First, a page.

Saturday, 28 February 2009

Tesco Value Range - Prices are Nuts

Tesco Value Roasted Salted Peanuts - back to 21p Feb 28 2009

Tesco Value Roasted Salted Peanuts - 37p as priced December 2008

Tesco Value Peanut Price Watch ...June 2008 - February 2009
20p, 21p (Up), 30p (Up), 32p (Up), 37p (Up), 35p (Down), 21p (Down)

Regular readers will remember that I emailed Tesco CEO Terry Leahy in December to ask why Tesco Value Roasted Salted Peanuts had jumped in price from 21p to 37p (Tesco Shelling Out More For Nuts)

Tesco replied blaming the rising cost of nuts (105%) and changes in currency exchange rates (40%).

Since December Sterling's value against most other currencies has continued to slide.

Today I was literally stunned to see that the price of Tesco Value Roasted Salted Peanuts has come crashing back to 21p. So much then, Tesco, for your previous 105% nut price rise and 40% currency crash explanation for the price almost doubling.

You might draw the conclusion that Tesco simply makes up the prices of its Value range based on what they think shoppers will pay, rather than what they cost to source.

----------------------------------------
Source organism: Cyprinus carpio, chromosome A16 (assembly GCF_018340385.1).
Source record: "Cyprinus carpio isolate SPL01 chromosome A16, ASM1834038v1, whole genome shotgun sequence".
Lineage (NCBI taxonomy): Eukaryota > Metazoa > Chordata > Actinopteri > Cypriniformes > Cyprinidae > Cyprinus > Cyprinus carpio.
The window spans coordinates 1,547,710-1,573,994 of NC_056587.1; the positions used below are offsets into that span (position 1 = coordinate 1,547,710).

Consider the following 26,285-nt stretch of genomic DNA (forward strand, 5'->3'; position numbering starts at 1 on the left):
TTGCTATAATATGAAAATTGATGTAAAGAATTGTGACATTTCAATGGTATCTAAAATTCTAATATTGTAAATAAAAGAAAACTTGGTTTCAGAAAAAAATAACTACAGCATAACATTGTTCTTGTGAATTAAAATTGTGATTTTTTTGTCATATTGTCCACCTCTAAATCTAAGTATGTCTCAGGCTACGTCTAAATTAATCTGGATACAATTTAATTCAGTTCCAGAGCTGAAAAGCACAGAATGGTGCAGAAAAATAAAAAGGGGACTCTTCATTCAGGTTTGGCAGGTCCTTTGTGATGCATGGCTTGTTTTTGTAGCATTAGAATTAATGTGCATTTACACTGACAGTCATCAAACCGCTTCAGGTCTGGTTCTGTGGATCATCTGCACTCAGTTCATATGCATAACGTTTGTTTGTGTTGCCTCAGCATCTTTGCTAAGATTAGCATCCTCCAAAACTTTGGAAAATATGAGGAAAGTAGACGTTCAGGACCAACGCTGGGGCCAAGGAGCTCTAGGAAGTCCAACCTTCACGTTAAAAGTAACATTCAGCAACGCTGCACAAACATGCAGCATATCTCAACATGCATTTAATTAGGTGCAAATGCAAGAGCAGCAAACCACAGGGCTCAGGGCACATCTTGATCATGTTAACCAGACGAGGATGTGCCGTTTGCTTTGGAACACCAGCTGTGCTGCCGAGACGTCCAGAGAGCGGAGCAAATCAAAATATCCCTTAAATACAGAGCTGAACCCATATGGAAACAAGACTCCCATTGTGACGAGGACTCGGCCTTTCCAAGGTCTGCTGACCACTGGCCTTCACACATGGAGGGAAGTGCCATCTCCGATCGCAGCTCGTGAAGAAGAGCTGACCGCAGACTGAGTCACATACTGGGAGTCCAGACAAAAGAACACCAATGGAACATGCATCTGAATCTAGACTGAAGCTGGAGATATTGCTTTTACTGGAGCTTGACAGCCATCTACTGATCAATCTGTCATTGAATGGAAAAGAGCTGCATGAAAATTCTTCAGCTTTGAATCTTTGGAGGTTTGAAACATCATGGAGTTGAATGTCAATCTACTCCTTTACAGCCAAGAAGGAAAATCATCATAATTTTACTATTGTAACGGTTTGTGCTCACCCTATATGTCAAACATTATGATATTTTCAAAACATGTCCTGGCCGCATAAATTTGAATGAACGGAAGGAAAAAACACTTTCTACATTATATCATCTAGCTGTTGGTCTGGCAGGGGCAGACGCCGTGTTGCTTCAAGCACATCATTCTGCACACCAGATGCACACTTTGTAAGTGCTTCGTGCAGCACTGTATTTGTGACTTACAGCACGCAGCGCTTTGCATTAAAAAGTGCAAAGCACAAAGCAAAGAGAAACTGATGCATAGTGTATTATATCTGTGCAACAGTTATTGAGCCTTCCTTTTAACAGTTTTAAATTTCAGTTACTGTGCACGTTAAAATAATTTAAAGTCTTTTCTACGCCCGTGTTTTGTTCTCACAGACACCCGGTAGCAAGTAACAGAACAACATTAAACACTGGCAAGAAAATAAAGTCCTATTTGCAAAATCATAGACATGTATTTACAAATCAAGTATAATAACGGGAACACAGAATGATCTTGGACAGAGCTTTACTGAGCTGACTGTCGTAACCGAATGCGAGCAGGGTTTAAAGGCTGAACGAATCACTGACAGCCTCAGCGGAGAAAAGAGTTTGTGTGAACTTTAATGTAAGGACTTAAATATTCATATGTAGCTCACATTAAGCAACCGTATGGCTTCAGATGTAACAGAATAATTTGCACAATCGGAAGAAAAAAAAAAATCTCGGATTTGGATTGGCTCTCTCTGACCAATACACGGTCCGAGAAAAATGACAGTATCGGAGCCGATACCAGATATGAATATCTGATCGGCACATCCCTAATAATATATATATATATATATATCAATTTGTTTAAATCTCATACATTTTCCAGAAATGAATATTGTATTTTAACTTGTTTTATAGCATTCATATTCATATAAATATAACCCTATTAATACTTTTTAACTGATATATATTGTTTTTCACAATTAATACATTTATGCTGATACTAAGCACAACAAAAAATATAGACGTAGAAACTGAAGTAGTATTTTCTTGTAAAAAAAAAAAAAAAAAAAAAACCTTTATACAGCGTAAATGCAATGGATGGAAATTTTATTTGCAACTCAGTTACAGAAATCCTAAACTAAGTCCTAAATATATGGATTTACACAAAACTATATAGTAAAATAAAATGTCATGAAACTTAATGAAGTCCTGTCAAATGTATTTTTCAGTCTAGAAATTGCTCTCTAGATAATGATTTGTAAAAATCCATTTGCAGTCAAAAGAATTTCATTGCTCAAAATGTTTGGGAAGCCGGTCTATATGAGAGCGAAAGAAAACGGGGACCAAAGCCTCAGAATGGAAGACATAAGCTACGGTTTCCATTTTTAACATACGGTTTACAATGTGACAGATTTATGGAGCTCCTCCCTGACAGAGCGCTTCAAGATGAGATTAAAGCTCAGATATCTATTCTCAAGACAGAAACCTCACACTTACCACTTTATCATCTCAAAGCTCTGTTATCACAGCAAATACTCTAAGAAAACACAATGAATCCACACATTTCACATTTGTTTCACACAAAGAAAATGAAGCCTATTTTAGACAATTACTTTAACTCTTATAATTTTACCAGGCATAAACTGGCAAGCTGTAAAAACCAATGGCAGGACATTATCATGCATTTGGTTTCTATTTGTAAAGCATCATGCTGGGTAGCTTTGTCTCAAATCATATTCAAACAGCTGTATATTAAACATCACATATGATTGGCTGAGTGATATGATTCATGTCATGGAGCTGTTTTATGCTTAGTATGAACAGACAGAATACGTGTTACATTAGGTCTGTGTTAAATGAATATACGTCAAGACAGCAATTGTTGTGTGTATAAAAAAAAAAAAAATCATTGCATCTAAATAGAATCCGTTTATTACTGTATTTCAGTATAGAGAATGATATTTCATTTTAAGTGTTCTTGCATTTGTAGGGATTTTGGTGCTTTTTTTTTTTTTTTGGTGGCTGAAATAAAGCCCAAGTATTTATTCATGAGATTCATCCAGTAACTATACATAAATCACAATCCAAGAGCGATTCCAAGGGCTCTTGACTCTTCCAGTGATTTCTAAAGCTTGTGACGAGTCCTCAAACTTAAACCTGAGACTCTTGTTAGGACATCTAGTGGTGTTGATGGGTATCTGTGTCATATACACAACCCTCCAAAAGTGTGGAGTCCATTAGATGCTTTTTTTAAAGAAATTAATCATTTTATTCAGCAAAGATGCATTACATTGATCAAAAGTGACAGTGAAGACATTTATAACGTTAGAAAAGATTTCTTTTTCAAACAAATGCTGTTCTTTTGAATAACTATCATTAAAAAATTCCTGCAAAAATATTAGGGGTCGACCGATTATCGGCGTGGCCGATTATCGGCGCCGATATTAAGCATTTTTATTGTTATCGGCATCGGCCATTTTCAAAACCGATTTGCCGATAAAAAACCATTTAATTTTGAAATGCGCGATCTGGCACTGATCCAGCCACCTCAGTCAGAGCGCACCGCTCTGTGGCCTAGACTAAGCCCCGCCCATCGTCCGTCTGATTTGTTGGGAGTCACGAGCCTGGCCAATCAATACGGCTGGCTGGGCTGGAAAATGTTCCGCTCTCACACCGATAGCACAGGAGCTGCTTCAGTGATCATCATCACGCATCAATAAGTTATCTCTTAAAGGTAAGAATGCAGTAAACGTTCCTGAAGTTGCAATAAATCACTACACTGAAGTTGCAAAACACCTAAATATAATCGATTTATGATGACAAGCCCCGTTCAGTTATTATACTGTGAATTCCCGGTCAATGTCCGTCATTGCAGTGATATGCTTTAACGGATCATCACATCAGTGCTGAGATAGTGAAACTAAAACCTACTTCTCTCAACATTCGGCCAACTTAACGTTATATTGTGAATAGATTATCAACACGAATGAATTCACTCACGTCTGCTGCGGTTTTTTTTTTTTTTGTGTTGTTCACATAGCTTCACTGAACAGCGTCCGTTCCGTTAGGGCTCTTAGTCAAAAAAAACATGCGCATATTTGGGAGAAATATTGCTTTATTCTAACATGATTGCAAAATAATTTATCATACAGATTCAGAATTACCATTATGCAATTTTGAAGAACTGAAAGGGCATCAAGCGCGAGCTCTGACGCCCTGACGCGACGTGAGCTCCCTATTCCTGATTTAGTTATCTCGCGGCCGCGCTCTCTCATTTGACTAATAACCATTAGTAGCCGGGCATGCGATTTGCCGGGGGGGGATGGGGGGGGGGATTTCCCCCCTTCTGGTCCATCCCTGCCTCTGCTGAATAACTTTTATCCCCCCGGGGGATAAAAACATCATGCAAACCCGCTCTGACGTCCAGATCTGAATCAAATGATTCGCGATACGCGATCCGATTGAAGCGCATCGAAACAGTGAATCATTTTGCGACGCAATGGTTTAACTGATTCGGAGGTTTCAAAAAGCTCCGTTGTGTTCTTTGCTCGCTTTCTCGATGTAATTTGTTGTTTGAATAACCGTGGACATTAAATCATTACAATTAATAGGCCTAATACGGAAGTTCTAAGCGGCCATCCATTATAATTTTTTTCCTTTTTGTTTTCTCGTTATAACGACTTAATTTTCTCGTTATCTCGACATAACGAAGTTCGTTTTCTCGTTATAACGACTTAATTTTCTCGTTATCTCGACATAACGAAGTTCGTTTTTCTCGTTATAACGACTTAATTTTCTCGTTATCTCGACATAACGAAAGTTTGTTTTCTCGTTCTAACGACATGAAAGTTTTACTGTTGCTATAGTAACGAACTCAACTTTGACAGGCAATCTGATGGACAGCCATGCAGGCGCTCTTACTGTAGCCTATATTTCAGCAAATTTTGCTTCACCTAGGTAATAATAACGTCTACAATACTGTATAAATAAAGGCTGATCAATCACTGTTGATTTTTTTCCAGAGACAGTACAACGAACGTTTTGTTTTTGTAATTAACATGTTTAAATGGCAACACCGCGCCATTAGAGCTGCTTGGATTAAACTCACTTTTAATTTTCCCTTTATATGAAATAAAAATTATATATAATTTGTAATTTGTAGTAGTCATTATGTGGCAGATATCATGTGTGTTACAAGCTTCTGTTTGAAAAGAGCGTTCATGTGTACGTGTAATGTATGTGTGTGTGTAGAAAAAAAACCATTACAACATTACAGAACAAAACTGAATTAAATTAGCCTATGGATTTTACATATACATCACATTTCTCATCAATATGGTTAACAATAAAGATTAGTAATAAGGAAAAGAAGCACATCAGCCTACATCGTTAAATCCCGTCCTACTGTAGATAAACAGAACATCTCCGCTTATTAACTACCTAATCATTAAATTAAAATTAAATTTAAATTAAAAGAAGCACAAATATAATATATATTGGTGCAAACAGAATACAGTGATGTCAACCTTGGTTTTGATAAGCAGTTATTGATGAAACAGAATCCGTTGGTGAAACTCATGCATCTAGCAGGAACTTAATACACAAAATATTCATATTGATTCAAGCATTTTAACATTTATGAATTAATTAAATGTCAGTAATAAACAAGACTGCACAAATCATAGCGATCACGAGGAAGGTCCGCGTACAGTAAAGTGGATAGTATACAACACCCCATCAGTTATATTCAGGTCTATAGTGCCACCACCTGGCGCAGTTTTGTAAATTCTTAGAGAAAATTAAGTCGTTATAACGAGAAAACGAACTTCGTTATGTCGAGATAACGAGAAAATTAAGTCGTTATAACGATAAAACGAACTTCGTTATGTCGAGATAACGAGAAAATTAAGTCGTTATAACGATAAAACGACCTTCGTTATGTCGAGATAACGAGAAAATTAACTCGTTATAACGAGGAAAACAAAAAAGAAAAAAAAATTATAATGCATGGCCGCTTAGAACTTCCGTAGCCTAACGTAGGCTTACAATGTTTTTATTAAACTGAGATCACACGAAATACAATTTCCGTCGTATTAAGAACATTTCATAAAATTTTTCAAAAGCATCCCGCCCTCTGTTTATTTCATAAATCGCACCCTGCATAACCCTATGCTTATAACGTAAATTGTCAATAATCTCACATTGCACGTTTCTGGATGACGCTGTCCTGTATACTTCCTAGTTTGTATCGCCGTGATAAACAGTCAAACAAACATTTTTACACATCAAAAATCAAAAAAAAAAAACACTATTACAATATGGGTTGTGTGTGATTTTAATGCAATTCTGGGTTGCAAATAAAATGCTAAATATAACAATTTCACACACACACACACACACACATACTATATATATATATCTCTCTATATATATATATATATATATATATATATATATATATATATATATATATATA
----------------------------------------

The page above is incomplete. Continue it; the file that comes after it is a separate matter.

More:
You might draw that conclusion. I know I do.

Sunday, 8 February 2009

Sky - Finally it's Bye Bye

Sky - They make it as difficult as possible to cancel

This week Sky is 20 years old. Their half year results show that subscriber numbers are up over the last three months by a net 171,000. But Sky suffers from a 9.9% churn. 'Churn' is the term used to describe the percentage of their customers cancelling.

Almost 1 in 10 Sky customers cancels.

That's why Sky make leaving as difficult as possible.

We cancelled Sky two weeks ago.
This week Sky wrote to us to say ''Phew'' 'we were thrilled to hear you'd changed your mind.'

Except of course we hadn't. As you would know if you read my previous post here.

Sky had invented the whole thing, reactivated the account and generated a new bill - which even included advance charges for a Broadband service we had already successfully migrated to o2.

I emailed Jeremy Darroch the CEO of Sky to complain.

This week Jeremy Darroch, SKY CEO said in interview:
"What binds us is focus on the customer, because we are accountable to paying subscribers who have a course of action they can take if they are not happy with the service. That sharpens the mind believe me."

Jeremy Darroch ignored my email.

So did Sky customer service.

That's why Sky has a 9.9% churn. They don't focus on the 1 in 10 customers who are dissatisfied with their service.

So today I had to phone Sky again, despite my pledge never to call them again.